The Framework Convention Alliance for Tobacco Control

Congratulations WNTD Award winners!

FCA members are among those honoured with World No Tobacco Day Awards this year.

We congratulate all those who received awards in recognition of their achievements in tobacco control, in particular the following:

World No Tobacco Day 2015

See some of the WNTD activities from our members globally:

This year's World No Tobacco Day (WNTD) theme is Stop Illicit Trade of Tobacco Products.

According to the World Health Organization, one in every 10 cigarettes, and many other tobacco products, consumed worldwide are illegal, making the illicit trade of tobacco products a major global concern from many perspectives, including health, legal, economic, governance and corruption.

Fact Sheet: Costing action, and inaction, on tobacco control

An effective strategy to get the attention of all units of a government is to calculate the cost to the economy associated with the tobacco epidemic and compare this figure with the cost of implementing policies and programmes to address it.

FCA staff at the 16th WCTOH

WCTOH logoMany FCA staff and board members were in Abu Dhabi for the 16th World Conference on Tobacco or Health (WCTOH), 17-21 March 2015.

See some of their presentations below

The WHO FCTC at 10: more advocacy is needed

By E Ulysses Dorotheo, FCTC Program Director, Southeast Asia Tobacco Control Alliance and Chair, FCA Board of Directors

It's true that the FCTC has accelerated progress in tobacco control in many countries, but in low- and middle-income countries, the tobacco industry continues to flourish and make obscene profits at the expense of public health, even as tobacco company executives and lawyers continue to spread misinformation about tobacco production, tobacco use, and tobacco control.

The WHO FCTC at 10: more political will needed

Matthew L MyersMatthew L. Myers, President
Campaign for Tobacco-Free Kids
*

A decade after the WHO Framework Convention on Tobacco Control (FCTC) came into force there is no doubt that the treaty has served as a catalyst for life-saving progress around the world. In 2006, the WHO projected that unless nations act decisively, tobacco will kill one billion people worldwide this century. Today, thanks in large part to the FCTC, actions taken since then have already begun to bend that arc. For the first time in decades, the total number of cigarettes sold worldwide actually declined in 2013.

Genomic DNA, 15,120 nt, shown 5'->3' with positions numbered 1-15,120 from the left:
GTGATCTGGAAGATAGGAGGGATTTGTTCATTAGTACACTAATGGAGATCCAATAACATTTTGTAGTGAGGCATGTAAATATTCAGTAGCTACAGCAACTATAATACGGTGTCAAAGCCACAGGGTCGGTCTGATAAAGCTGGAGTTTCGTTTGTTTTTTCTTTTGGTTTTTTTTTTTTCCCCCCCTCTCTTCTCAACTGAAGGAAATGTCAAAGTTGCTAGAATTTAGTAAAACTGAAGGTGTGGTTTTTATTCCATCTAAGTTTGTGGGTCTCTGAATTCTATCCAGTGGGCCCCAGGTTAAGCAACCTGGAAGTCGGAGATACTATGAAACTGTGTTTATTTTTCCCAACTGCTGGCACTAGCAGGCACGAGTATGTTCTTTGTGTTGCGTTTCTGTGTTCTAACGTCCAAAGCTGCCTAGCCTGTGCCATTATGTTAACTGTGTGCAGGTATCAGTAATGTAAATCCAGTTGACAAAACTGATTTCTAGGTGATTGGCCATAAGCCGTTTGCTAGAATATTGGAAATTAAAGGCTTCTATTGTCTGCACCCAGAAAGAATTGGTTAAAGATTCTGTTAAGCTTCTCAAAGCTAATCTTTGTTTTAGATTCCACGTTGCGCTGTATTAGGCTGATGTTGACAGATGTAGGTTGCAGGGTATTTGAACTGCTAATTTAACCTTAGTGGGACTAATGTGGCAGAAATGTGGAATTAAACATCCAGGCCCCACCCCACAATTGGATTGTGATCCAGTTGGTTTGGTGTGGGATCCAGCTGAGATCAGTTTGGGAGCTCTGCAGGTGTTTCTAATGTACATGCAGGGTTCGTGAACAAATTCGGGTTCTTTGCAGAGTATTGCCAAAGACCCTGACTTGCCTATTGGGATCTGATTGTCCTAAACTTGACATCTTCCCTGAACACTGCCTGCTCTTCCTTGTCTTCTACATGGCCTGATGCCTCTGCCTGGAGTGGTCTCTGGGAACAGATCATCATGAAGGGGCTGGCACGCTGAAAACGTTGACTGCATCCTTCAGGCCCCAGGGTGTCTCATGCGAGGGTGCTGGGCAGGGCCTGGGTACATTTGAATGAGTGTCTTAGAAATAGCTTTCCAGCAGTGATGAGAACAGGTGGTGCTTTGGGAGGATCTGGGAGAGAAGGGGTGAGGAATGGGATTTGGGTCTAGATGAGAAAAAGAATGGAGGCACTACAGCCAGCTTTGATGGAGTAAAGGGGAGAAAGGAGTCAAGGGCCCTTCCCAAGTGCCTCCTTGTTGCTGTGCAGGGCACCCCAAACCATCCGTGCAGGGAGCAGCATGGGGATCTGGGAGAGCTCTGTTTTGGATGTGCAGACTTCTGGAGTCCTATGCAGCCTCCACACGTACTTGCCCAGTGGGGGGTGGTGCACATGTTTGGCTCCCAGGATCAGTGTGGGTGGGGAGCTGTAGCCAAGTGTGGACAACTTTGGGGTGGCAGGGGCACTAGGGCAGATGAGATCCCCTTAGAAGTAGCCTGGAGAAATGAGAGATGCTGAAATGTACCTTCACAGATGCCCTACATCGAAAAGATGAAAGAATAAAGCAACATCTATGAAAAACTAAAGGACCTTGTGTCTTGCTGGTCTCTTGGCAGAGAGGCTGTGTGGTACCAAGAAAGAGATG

The WHO FCTC at 10: progress has been mixed

Derek YachBy Derek Yach
Executive Director, Vitality Institute; former Executive Director, WHO NCDs*

The FCTC is an ambitious approach to tackling the world’s most preventable health problem. It was built on solid evidence of what worked best and supported strongly by the IMF, the World Bank, UNICEF, leading pharmaceutical companies and international health NGOs.

Progress has been mixed and the early passion and cohesion of the coalition has dissipated.

The WHO FCTC at 10: making a very big difference

Dr Judith MackayDr Judith Mackay
Senior Policy Advisor, WHO
Policy Advisor, World Lung Foundation/ Bloomberg
Initiative *

Along with the late Ruth Roemer and Allyn Taylor, I was privileged to be part of the birth of the World Health Organization Framework Convention on Tobacco Control (WHO FCTC) in 1993, when the idea of a Convention was thought to be an impossible dream.

FCA and global tobacco control in 2015

FCA Policy Director Francis ThompsonFrancis Thompson
FCA Policy Director<

With the adoption of Article 6 guidelines at COP6, we now have guidelines for all the demand-side articles of the FCTC. As a result, guidelines work is unlikely to be the main focus of the next few COP sessions. Rather, we expect a focus on implementation issues.